“It was number one and I was still sitting back there playing drums,” Greene laughs. “But I didn’t just want to say, ‘See you Ernest, I’m gone.’ I waited until he told me it was time.”

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“There Goes My Everything” won the Country Music Association’s first Single of the Year award in 1967. Along with its chart-topping successor, “All the Time,” the record also earned Greene the CMA’s debut Male Vocalist of the Year prize, as well as an invitation to join the Grand Ole Opry. The next couple of years included a whirlwind of hits for Greene; You Are My Treasure,” “Until My Dreams Come True,” and “Statue of a Fool” each topped the charts. But as the ‘70s dawned, the big hits, to Greene’s surprise, stopped coming.

“I still am surprised that ‘Lord, Is That Me’ didn’t do more,” Greene says, referring to the wrenching 1970 single that stands as among the most soulful moment of his career. “I loved the arrangement, the dynamics, the words—a guy dreaming of his own funeral. It’s my favorite song I ever recorded.”

Still, Greene has some theories about what went wrong for him in the seventies. First, he believes that his frequent duet releases with Jeannie Seely began to rob attention from his solo recordings. He also believes that, for a time, he drifted too far away from who he really was. “We tried to keep up with the times,” he explains today. “We came out on stage in jeans instead of a nice suit, played dinner theaters in St. Louis, stuff like that. Before long, we lost our identity.”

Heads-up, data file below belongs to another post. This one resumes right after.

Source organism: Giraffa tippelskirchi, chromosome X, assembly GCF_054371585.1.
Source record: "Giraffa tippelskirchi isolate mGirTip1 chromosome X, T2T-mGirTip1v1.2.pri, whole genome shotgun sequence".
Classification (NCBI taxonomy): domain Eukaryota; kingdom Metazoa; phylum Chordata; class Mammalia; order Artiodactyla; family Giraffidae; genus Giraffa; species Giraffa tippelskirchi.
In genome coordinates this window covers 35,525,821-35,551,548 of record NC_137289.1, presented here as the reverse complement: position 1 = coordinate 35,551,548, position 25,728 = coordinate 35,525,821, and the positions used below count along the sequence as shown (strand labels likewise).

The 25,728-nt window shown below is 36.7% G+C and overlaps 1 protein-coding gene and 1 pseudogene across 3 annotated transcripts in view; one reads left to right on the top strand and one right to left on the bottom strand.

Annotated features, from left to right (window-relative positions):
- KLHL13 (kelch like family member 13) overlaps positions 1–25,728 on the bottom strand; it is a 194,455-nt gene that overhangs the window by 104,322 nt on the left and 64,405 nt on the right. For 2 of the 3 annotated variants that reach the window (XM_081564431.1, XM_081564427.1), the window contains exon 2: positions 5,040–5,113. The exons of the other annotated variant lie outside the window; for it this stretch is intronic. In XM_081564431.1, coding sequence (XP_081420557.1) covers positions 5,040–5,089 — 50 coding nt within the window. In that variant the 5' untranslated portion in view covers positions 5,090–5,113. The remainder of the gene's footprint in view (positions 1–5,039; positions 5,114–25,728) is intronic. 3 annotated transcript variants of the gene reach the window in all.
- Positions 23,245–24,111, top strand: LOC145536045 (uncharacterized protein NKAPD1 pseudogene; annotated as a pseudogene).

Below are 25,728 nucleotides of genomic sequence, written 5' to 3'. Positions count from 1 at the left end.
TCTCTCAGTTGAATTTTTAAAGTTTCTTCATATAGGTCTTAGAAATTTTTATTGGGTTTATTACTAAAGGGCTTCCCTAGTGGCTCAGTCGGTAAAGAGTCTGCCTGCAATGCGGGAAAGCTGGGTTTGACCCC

Even in the lean years, though, Greene never stopped performing. Today, at 72, he still plays a few dozen dates a year, is busy completing his first album of new material in eight years, and remains a regular on the Grand Ole Opry. And when he sings his monument to heartache “Statue of a Fool” from the Opry stage, Greene’s dramatic final note—an operatic cry that Marty Robbins or Roy Orbison might have envied—is still greeted by the Opry audience with a staggering blast of ovation.

3 Responses to “Jack Greene, 1930-2013”

  1. Russ Says:

    Thank you for posting this, and thanks forever to Jack Greene for “There Goes My Everything” and the exceptional “Statue of a Fool”. What great, great performances! Bless him.

  2. Nondisposable Johnny Says:

    I’m really glad I found this tribute. I wanted to write something about Greene when he passed but I just didn’t have enough information to do him justice. As you say, he’s sadly underrated…Among other things, I’m extremely interested to discover he’s from my dad’s hometown (Greene was born about ten years after). My dad didn’t follow music much so I wonder if he even knew about Jack’s success. Hard to believe they didn’t at least know of each other in a town as small as Maryville!

    Anyway, thanks David. Great tribute to a fine singer.

  3. David Cantwell Says:

    Thanks, Johnny. Lord, Is That Me is one of those (many) country songs that Elvis would have nailed. It’s like Long Black Limousine for one’s own funeral…